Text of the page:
Business Overview

International software consulting company with several separate income streams and recurring revenue opportunities.

They provide consulting services and training and education programs within their chosen field of expertise. The company was founded in South Central Texas in the 1990’s and has built a great name and reputation in the US and internationally. Many Fortune 100 and Global 1,000 companies across all industry types are among its long-term customer base.

The company has five employees and a number of independent contractors, and it has a network of partners and material licensees around the world. The revenue in 2018 was $804k and the Seller’s Discretionary Earnings were $253k.

The seller is preparing to retire, but will stay on for a period of time to ensure a smooth transition and is willing to stay on for 2-3 years.


  • Asking Price: $750,000
  • Cash Flow: $480,000
  • Gross Revenue: $973,000
  • FF&E: $10,000
  • Inventory: N/A
  • Inventory Included: N/A
  • Established: 1995

Detailed Information

  • Property Owned or Leased:N/A
  • Property Included:N/A
  • Building Square Footage:N/A
  • Lot Size:N/A
  • Total Number of Employees:5
  • Furniture, Fixtures and Equipment:N/A
About The Facility:

The business is home based in South Central Texas and can easily be relocated. (Home Based)

Is Support & Training Included:

The shareholders are willing to stay engaged in their current roles as needed for up to 2-3 years so that the buyer can be comfortable running the business.

Purpose For Selling:

Seller is winding down to prepare for retirement.

Pros and Cons:

Currently, there are no competitors when it comes to the consulting side of their business. There are however a few competitors in the training side of their business.

Opportunities and Growth:

Several ways to grow the business have been identified and will be discussed at a later stage.

Home Based:

This Business Is Home Based

Additional Info

The venture was founded in 1995, making the business 27 years old.

Why is the Current Owner Selling The Business?

There are all kinds of reasons people decide to sell businesses. Nevertheless, the real factor and the one they say to you may be 2 completely different things. As an example, they may state "I have a lot of other commitments" or "I am retiring". For many sellers, these reasons are valid. But, for some, these may simply be justifications to try to hide the reality of altering demographics, increased competition, current reduction in earnings, or a variety of other factors. This is why it is extremely essential that you not depend totally on a vendor's word, yet instead, make use of the vendor's response along with your total due diligence. This will paint a much more reasonable image of the business's existing scenario.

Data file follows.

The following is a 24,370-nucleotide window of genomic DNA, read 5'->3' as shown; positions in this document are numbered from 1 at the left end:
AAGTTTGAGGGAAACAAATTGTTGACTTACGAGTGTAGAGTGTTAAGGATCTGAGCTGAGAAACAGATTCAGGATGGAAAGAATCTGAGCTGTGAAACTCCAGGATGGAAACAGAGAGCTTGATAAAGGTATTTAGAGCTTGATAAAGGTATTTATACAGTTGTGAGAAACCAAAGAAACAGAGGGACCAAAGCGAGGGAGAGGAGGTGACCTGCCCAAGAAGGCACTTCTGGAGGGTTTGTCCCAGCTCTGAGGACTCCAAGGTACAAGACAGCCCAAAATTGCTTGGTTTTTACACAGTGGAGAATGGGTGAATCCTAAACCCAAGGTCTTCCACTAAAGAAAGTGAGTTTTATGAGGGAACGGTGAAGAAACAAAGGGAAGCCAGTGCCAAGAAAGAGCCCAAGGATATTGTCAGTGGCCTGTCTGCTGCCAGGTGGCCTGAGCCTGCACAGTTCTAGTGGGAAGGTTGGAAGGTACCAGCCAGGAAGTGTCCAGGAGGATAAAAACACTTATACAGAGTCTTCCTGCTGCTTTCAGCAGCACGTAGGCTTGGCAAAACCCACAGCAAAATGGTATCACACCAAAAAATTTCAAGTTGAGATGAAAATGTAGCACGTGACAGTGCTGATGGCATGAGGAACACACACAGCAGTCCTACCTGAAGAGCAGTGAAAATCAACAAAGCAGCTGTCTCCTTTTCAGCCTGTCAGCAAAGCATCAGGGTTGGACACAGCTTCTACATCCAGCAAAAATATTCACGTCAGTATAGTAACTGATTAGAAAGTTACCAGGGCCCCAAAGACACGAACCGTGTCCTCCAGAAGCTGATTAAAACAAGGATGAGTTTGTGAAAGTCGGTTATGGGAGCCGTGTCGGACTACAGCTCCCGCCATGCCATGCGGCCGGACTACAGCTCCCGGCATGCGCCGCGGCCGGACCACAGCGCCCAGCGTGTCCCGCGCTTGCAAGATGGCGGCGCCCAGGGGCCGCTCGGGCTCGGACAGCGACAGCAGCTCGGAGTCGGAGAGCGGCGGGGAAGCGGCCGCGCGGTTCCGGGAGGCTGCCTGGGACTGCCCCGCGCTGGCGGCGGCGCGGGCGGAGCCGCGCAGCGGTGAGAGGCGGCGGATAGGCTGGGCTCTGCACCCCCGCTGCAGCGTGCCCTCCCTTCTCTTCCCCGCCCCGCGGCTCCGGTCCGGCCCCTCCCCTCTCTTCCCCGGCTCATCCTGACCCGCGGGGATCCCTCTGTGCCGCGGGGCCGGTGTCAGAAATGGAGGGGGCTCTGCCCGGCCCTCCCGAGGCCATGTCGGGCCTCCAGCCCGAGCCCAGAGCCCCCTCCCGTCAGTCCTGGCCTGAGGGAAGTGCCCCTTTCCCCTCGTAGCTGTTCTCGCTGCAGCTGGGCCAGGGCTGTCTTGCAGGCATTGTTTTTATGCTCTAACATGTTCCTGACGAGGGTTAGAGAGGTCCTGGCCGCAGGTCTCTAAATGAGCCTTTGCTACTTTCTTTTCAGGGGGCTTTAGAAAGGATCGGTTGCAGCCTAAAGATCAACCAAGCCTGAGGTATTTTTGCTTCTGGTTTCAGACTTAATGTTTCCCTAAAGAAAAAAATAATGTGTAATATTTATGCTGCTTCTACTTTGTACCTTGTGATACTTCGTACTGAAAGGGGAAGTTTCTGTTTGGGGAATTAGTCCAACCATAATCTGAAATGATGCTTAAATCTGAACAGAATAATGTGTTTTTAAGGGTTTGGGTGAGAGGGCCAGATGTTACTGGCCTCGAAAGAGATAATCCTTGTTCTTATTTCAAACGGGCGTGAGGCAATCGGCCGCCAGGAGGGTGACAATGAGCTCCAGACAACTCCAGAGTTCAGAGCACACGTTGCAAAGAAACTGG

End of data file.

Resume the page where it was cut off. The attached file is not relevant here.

Existing Debts and Future Obligations

If the existing business is in debt, which numerous businesses are, then you will certainly have reason to consider this when valuating/preparing your offer. Many companies borrow money in order to cover things such as inventory, payroll, accounts payable, etc. Remember that sometimes this can mean that earnings margins are too thin. Lots of businesses fall into a revolving door of taking on debt as a way to pay back other loans. Along with debts, there may likewise be future commitments to consider. There may be an outstanding lease on equipment or the structure where the business resides. The business may have existing agreements with vendors that should be satisfied or might cause charges if terminated early.

Understanding the Customer Base, Competition and Area Demographics

Exactly how do operating businesses in the location draw in brand-new customers? Often times, companies have repeat consumers, which develop the core of their day-to-day revenues. Specific elements such as brand-new competition sprouting up around the location, road building and construction, and staff turn over can influence repeat consumers as well as negatively impact future revenues. One essential thing to consider is the area of the business. Is it in a very trafficked shopping center, or is it hidden from the main road? Obviously, the more people that see the business regularly, the better the possibility to build a returning consumer base. A last thought is the basic area demographics. Is the business situated in a densely populated city, or is it situated on the outside border of town? Exactly how might the local mean family income influence future income potential?